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Naming the Vice Captain

2017 Feb 15 by Suresh Menon

All teams need a combination of natural aggression and natural calm at the top. If the captain is aggressive, in-your-face, belligerent, team balance is best served by having a vice captain who is composed and controlled.

I don’t know how much thought goes into naming the vice captain of a team. Once the captaincy is decided, the job sometimes goes to the senior most player among the rest. This is illogical, since chances are that if the captain and vice captain belong to the same generation, they will leave the game around the same time. Most current captains, however, were marked out at an early age and simply grew into their roles.

Joe Root, the new England captain turned 26 in December last. His vice captain Ben Stokes will get there in June. Yet if that seems like a successful pairing now, it is for another reason which might be more important than the age gap. It is the gap in temperament.

All teams need a combination of natural aggression and natural calm at the top. If the captain is aggressive, in-your-face, belligerent, team balance is best served by having a vice captain who is composed and controlled. And vice versa. The decision to name Stokes, the combative, confrontational all rounder as vice captain to the increasingly amiable and fun-loving Root should serve English cricket well. Stokes is climbing towards the rung occupied by all rounders similar in temperament – Ian Botham and Andrew Flintoff – and indicated recently that captaincy may not be his cup of tea.

But no matter. Great vice captains need not necessarily make great captains. Neither Botham nor Flintoff will be remembered as captains, although their all-round skills will always be recalled with awe. If England see Stokes as a more useful No. 2 than the main man, while someone younger (or older) comes through the system, that is a call for selectors to make. Shane Warne was a terrific vice captain to Steve Waugh – duly acknowledged by the latter – but would he have made a terrific captain? We can only speculate.

In India Rahul Dravid was vice captain to Sourav Ganguly, and that clicked. Some of the best men never to have led their countries, have, nevertheless, been crucial to the success of those who did. Len Hutton had Trevor Bailey by his side, Waugh had Warne, Tiger Pataudi had Chandu Borde (who led in one Test).

Skipper Virat Kohli is so well established in his job that India’s national selectors do not bother to name his deputy. The main candidates in the team just announced to play Australia in the first two Tests are all older than Kohli. Ajinkya Rahane and Cheteshwar Pujara were born in the same year as Kohli, 1988, while R Ashwin is a couple of years older. Murali Vijay is four years senior.

Traditionally, in home series, India do not name a vice captain, although the selectors might have decided on a name. This has caused embarrassment in the past when the captain has had to leave the field even for a few overs; the Indian team has then looked rudderless. Sometimes when a senior man has taken over, he has been told that someone else should do the job.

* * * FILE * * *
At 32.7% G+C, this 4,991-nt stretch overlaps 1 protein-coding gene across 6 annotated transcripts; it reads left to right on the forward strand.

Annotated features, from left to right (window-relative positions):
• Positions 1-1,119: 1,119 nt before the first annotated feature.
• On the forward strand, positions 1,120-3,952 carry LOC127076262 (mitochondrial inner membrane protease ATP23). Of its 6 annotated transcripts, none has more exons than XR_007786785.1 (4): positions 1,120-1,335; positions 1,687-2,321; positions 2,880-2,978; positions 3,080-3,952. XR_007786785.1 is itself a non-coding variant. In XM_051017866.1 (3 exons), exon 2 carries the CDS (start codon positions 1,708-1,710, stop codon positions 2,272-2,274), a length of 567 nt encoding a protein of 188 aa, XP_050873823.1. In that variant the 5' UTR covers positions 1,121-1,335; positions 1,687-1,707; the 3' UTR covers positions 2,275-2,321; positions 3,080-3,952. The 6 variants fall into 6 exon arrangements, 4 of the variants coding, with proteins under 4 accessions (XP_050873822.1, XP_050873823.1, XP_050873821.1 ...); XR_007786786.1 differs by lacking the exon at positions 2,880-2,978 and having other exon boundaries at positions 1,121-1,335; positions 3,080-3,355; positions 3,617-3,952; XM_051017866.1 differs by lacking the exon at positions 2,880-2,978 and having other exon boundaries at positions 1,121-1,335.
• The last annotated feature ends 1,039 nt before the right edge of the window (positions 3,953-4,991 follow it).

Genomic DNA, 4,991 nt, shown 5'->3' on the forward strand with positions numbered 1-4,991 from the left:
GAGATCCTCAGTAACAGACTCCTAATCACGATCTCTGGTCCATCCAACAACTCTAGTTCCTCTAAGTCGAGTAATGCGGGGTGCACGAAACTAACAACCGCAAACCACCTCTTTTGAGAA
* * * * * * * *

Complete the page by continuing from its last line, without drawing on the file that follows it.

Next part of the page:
This might have been because, again traditionally, no Indian captain has been a hero to his vice captain, and sometimes two power centres in the team have caused problems. But Kohli’s team, much like Dhoni’s team earlier, has been a far tighter unit than Indian teams of the past. Both these captains have enjoyed the authority to nominate their deputies to handle things in their absence, although neither has needed to use that authority.

Still, it does make sense to have a vice captain named before the team takes the field. The candidate with the strongest claims, Rahane, led an Indian team to Zimbabwe and was vice captain to Kohli on the tour of the West Indies. He is Mr Calm to Kohli’s Mr Aggro, and that is exactly what a team needs at the top. This combination is set to serve Indian cricket for a while, so there is no immediate danger of the two best Test batsmen in the side leaving a vacuum at the top.

The case for Ashwin is strong. He is a thinking player, understands the needs of the team and has been its biggest match-winner. Bowler-captains, however, tend to make selectors nervous. Only four of India’s 32 captains have been pure bowlers.

If the Indian captain is expected to lead in all three formats of the game, a possible future vice captain might be Lokesh Rahul. He is 25, intelligent, and while currently labeled an all-or-nothing batsman, scoring big hundreds one moment and failing miserably the next, he has time on his side.

Root led in only four first class games before landing the England job. With his appointment, the Fab Four (the attraction of that label never dies) of modern batsmanship are now captains of their teams: Steve Smith, Kane Williamson, Kohli and Root.

No one talks about Fab Four or Terrific Three or Deadly Duo among vice captains, but that is the nature of sport.